‘We shoot the sick, the young, the lame
We do our best to kill and maim
Because the kills all count the same,
Napalm sticks to kids.
Ox cart rolling down the road,
Peasants with a heavy load,
They’re all VC when the bombs explode,
Napalm sticks to kids.‘
(Song popularized by the GIs of the First US Air Cavalry in Vietnam)
‘Kill Anything That Moves’ sickens you to the core from the very first pages. Rape – often of children, torture, mass-killings, and sexual slavery are just some of the few extremely common occurrences that Turse documents in his study of American War-crimes in the Vietnam War.
Far from the seemingly commonplace view of American crimes in the war as ‘the result of a few bad-apples’, Turse points to literal hundreds upon hundreds of examples of US crimes that were part of Government policy – carried out remorselessly across the battered-nation. Turse notes that:
“the War Crimes Working Group files alone demonstrated that atrocities were committed by members of every infantry, cavalry, and airborne division, and every separate brigade that deployed without the rest of its division—that is, every major army unit in Vietnam.”
Perhaps most interestingly, Turse’s account isn’t based on the ‘hearsay’ of Vietnam veterans, or on unsubstantiated accounts from the litany of anti-war student papers and magazines. Rather, it was based on the robust investigations carried out in secret by the US Government at the height of the war. The result? They were buried away in the National Archive, with the conclusions deemed ‘too devastating’ to be released to the general public.
Turse progresses methodically through the gruesome accounts of murder, arson, and widespread rape with an unflinching attention to details – evidently to provide solid evidence for each horrific act of terror. All show the same pattern as the infamous and supposedly ‘singular’ Massacre of over 500 civillians in My Lai: Indiscriminate murder, Rape, Torture, and Arson, often with entire villages suffering. Turse notes that at the exact same time that children were getting bayoneted in My Lai, US soldiers were massacring the elderly inhabitants of a village only a few miles away.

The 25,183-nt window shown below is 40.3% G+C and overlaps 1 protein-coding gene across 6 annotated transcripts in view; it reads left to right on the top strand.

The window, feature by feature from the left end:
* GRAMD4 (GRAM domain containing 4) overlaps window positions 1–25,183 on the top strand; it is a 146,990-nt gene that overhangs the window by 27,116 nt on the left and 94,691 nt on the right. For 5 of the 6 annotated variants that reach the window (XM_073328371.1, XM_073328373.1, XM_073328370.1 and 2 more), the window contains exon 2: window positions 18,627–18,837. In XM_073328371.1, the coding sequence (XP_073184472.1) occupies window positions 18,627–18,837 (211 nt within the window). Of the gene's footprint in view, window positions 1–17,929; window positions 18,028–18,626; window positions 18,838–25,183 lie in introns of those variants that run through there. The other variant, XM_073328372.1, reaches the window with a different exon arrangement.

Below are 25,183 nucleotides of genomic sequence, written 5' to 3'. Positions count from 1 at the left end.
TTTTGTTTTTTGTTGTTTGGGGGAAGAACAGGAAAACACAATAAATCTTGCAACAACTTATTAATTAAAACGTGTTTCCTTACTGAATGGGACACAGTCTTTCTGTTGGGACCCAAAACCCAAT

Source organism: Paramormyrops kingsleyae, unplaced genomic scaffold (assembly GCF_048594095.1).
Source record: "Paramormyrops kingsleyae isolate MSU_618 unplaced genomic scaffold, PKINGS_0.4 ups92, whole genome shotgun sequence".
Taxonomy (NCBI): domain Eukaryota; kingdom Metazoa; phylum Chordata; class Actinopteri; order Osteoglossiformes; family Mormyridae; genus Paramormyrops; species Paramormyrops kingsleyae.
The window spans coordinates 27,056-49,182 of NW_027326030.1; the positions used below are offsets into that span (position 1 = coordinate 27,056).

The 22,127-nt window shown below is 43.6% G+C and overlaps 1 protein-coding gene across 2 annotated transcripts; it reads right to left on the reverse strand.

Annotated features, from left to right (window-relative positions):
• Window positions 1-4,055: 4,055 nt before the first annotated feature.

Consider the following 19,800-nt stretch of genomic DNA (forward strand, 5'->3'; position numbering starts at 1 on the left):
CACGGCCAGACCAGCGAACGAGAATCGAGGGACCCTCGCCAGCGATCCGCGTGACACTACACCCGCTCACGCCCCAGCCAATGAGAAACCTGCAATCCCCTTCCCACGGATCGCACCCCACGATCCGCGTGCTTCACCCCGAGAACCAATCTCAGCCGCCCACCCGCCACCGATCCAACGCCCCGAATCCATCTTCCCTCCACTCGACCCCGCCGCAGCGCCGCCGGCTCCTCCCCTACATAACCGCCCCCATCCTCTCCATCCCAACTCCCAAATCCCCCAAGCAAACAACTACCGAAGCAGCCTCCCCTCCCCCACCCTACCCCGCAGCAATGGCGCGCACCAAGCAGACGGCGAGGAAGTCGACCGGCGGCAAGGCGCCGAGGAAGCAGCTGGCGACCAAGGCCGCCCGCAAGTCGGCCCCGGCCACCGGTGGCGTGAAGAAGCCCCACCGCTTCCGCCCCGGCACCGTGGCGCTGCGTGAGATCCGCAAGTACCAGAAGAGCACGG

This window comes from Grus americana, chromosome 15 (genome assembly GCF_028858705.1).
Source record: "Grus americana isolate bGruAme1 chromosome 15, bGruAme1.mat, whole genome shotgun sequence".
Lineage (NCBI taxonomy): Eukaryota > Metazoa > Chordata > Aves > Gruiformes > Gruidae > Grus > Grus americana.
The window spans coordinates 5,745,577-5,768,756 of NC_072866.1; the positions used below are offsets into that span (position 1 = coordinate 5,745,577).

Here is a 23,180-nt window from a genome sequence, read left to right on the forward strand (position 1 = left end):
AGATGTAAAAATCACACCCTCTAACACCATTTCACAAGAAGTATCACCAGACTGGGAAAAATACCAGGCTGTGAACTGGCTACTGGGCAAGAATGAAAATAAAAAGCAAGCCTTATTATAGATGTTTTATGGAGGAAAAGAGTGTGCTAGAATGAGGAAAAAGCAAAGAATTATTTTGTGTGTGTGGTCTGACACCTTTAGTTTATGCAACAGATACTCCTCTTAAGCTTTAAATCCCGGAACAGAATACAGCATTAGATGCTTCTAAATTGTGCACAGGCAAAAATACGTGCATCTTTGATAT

In just one horrific, and verified account, Nick Turse documents US soldiers bartering in severed ears, labia, and fingers – cut off Communist fighters as a macabre trophy. Notably, this is just one incident, with Turse noting it’s one of hundreds of documented accounts of US soldiers trading in Vietnamese remains.
Similarly, Turse interviews survivors of US massacres, with one particularly poignant episode described where a young woman lost her entire family, as well as 12 others from the Village, when US Marines conducted a night-raid in this dubbed ‘friendly zone’. The resulting orgy of violence was reported by a US serviceman, who was “accidentally” killed mere days later in an “unfortunate incident” of friendly fire.
Atrocities weren’t just the actions of a few (or rather, large amount of units). From the deliberate ecocide of Vietnamese farmland and water supplies (to weaken the morale of the supposedly ‘Vietcong friendly locals’), to deliberate bombing campaigns with the specific aim to ‘flood as many refugees as possible to Saigon’ – allegedly to weaken the links between the Vietcong and Peasantry, civilians weren’t just caught up in the War, they were deliberately targeted by the US Military. A US-government report towards the end of the conflict concluded that the majority of Vietnam casualties were the result of US bombing – with a significant proportion of those casualties children under 12. Something quite believable, considering Laos and Vietnam are the most-bombed countries on Earth.